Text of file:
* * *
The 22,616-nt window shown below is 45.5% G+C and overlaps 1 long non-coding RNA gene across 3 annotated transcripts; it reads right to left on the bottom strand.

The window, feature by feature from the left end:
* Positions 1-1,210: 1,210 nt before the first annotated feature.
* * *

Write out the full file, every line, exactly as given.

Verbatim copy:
The 22,616-nt window shown below is 45.5% G+C and overlaps 1 long non-coding RNA gene across 3 annotated transcripts; it reads right to left on the bottom strand.

The window, feature by feature from the left end:
* Positions 1-1,210: 1,210 nt before the first annotated feature.